By Ralph Berndt – Cloud technology has become a driving force behind how South African companies across industry sectors operate their IT infrastructure.

However, they’re not just sticking to one form of technology. They’re blending cloud services with on-premises solutions to harness the best from a multi-cloud, hybrid world. The conversation now isn’t about choosing between the two. Rather, it’s about figuring out the optimal blend.

One significant trigger for this transition, especially in Africa, has been the arrival of new undersea cable systems. The access to bandwidth these cables provide has been a game-changer for connectivity on the continent. We’ve witnessed a significant shift, with numerous businesses moving from on-premise environments to hosted data centres.

The large-scale investments by new entrants, like Google Equiano, have substantially amplified the undersea capacity into South Africa and other African landing points.

These hyperscale data centres, partnered with content delivery nodes from giants like Google, Microsoft, Facebook, and AWS, have ushered in a new era. The platform-as-a-service (PaaS) is no longer a distant dream; it’s a tangible reality in South Africa. This transformation means that businesses in neighbouring countries can now easily access these large-scale investment data centres due to the increased connectivity speeds available.

The growth we’ve seen in this sector has been significant. Most, if not all, of these services – from firewall provisioning to software applications – are now cloud-based. The integration of content with undersea cables is a significant driver of this trend. It’s hard not to mention Teraco and its NAP peering environment, which has been a monumental driver for businesses and their ability to connect to major content delivery nodes.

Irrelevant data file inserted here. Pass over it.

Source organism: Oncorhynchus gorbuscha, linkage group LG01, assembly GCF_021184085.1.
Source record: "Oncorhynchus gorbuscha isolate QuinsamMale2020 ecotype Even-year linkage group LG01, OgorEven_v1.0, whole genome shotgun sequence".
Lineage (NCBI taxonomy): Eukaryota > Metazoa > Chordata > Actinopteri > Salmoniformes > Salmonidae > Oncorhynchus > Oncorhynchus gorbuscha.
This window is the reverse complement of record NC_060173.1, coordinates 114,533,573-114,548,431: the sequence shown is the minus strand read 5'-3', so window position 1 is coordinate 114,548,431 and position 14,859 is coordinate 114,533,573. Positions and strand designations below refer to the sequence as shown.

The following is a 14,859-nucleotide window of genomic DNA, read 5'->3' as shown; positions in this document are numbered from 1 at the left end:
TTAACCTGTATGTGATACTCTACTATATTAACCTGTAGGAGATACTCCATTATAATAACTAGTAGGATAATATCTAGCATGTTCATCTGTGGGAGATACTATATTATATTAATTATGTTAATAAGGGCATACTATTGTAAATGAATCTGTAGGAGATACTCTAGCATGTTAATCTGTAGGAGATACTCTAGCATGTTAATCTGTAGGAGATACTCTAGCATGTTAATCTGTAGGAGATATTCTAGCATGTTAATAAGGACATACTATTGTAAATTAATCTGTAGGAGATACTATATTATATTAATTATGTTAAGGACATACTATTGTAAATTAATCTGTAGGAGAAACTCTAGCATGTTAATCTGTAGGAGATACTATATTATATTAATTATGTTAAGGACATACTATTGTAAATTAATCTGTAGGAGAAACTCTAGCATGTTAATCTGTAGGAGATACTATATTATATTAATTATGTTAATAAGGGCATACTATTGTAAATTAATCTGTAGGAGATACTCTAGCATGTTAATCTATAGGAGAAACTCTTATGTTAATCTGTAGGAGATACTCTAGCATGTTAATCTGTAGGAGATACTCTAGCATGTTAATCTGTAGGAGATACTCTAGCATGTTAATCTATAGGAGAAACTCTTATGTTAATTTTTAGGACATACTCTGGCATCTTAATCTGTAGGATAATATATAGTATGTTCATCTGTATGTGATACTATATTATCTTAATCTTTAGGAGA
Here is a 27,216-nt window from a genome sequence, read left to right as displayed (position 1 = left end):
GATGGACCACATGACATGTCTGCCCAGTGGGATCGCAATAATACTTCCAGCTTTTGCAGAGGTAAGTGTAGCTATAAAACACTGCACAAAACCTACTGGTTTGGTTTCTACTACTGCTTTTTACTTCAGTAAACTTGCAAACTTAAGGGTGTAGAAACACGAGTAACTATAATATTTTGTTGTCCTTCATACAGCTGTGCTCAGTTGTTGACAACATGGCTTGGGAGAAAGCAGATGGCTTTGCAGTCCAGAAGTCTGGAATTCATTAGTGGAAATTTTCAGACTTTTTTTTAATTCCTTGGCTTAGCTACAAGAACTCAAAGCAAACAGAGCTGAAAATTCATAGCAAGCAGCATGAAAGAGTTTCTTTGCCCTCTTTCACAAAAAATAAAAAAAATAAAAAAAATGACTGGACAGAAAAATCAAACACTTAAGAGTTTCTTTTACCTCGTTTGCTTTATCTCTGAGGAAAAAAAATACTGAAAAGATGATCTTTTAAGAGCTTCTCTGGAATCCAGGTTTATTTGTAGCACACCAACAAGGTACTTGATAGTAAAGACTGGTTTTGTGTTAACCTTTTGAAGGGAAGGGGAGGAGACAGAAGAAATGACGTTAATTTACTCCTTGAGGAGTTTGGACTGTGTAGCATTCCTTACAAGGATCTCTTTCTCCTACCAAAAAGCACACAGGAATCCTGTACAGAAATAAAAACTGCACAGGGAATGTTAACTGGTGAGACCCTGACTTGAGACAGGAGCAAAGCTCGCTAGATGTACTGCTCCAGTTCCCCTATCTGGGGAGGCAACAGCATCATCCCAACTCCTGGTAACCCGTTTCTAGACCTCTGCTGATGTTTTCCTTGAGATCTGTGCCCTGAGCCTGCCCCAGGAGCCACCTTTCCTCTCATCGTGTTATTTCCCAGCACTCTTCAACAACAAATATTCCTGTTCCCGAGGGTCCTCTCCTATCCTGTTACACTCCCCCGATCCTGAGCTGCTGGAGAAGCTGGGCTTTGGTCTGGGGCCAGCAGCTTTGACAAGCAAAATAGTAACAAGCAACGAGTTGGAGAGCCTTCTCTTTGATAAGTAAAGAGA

The consumption trend, too, is shifting. Consumers and businesses alike are embracing the ‘everything-as-a-service’ model. The affordability, accessibility, and proven business cases of these services have diminished the initial resistance. There was a time when businesses hesitated, taking cautious steps towards the cloud. Now? The gates are wide open, thanks to the investments from the content providers and data centres.

However, caution is still important. Businesses are diligently understanding their workload for cloud investment. While there might be instances where they pay for more for these cloud strategies in the long term, the access to flexible resources and scalability is unmatched. Yet, some prefer a physical or virtual self-deployed environment within a Data Centre, particularly considering cost and transactional service usage. Managed virtual platforms have emerged as a solution to this challenge.

The future seems to tilt towards a hybrid approach, with not all investments pouring into hyperscalers only. Application providers have come of age, and we’ll likely see a future dominated by application holders. The vision is clear: subscription services will reign supreme, with OEMs renting out services. The end clients, then, won’t even need to deliberate where to host services and data. The landscape is evolving, and inq. is thrilled to be part of this journey.


Ralph Berndt is the sales and marketing director at inq. SA